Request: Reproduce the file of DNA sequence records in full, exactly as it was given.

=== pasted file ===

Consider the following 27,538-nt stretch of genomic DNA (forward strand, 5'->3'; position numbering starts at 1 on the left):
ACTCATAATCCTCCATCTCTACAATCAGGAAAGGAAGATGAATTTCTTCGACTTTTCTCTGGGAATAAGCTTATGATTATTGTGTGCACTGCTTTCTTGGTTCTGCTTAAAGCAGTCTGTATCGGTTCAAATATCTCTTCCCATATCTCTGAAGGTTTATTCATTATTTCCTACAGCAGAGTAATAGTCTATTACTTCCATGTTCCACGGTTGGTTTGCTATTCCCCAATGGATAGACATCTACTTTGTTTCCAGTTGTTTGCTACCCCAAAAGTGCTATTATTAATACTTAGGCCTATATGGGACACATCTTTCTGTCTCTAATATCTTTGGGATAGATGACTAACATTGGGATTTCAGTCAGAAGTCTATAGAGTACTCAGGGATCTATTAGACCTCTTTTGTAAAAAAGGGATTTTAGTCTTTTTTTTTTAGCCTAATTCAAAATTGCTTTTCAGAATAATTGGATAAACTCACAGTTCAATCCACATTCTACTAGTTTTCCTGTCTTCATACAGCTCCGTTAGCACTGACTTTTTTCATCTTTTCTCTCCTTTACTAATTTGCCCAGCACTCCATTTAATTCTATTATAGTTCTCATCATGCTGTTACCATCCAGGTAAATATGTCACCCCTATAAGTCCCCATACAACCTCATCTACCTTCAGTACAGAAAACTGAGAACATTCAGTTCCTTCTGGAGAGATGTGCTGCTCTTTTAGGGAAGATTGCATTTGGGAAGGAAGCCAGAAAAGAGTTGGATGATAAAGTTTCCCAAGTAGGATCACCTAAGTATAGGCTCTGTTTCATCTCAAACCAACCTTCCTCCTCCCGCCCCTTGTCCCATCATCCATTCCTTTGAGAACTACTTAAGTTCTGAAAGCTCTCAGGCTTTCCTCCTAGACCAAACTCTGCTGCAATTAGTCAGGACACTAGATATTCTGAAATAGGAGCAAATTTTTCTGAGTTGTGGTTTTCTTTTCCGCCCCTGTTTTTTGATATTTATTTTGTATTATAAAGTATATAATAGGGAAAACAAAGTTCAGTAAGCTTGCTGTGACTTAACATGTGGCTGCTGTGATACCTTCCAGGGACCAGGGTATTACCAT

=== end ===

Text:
Consider the following 27,538-nt stretch of genomic DNA (forward strand, 5'->3'; position numbering starts at 1 on the left):
ACTCATAATCCTCCATCTCTACAATCAGGAAAGGAAGATGAATTTCTTCGACTTTTCTCTGGGAATAAGCTTATGATTATTGTGTGCACTGCTTTCTTGGTTCTGCTTAAAGCAGTCTGTATCGGTTCAAATATCTCTTCCCATATCTCTGAAGGTTTATTCATTATTTCCTACAGCAGAGTAATAGTCTATTACTTCCATGTTCCACGGTTGGTTTGCTATTCCCCAATGGATAGACATCTACTTTGTTTCCAGTTGTTTGCTACCCCAAAAGTGCTATTATTAATACTTAGGCCTATATGGGACACATCTTTCTGTCTCTAATATCTTTGGGATAGATGACTAACATTGGGATTTCAGTCAGAAGTCTATAGAGTACTCAGGGATCTATTAGACCTCTTTTGTAAAAAAGGGATTTTAGTCTTTTTTTTTTAGCCTAATTCAAAATTGCTTTTCAGAATAATTGGATAAACTCACAGTTCAATCCACATTCTACTAGTTTTCCTGTCTTCATACAGCTCCGTTAGCACTGACTTTTTTCATCTTTTCTCTCCTTTACTAATTTGCCCAGCACTCCATTTAATTCTATTATAGTTCTCATCATGCTGTTACCATCCAGGTAAATATGTCACCCCTATAAGTCCCCATACAACCTCATCTACCTTCAGTACAGAAAACTGAGAACATTCAGTTCCTTCTGGAGAGATGTGCTGCTCTTTTAGGGAAGATTGCATTTGGGAAGGAAGCCAGAAAAGAGTTGGATGATAAAGTTTCCCAAGTAGGATCACCTAAGTATAGGCTCTGTTTCATCTCAAACCAACCTTCCTCCTCCCGCCCCTTGTCCCATCATCCATTCCTTTGAGAACTACTTAAGTTCTGAAAGCTCTCAGGCTTTCCTCCTAGACCAAACTCTGCTGCAATTAGTCAGGACACTAGATATTCTGAAATAGGAGCAAATTTTTCTGAGTTGTGGTTTTCTTTTCCGCCCCTGTTTTTTGATATTTATTTTGTATTATAAAGTATATAATAGGGAAAACAAAGTTCAGTAAGCTTGCTGTGACTTAACATGTGGCTGCTGTGATACCTTCCAGGGACCAGGGTATTACCAT